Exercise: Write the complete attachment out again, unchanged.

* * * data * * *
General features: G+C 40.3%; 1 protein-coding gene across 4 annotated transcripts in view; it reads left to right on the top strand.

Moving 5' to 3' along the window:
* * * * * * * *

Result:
General features: G+C 40.3%; 1 protein-coding gene across 4 annotated transcripts in view; it reads left to right on the top strand.

Moving 5' to 3' along the window: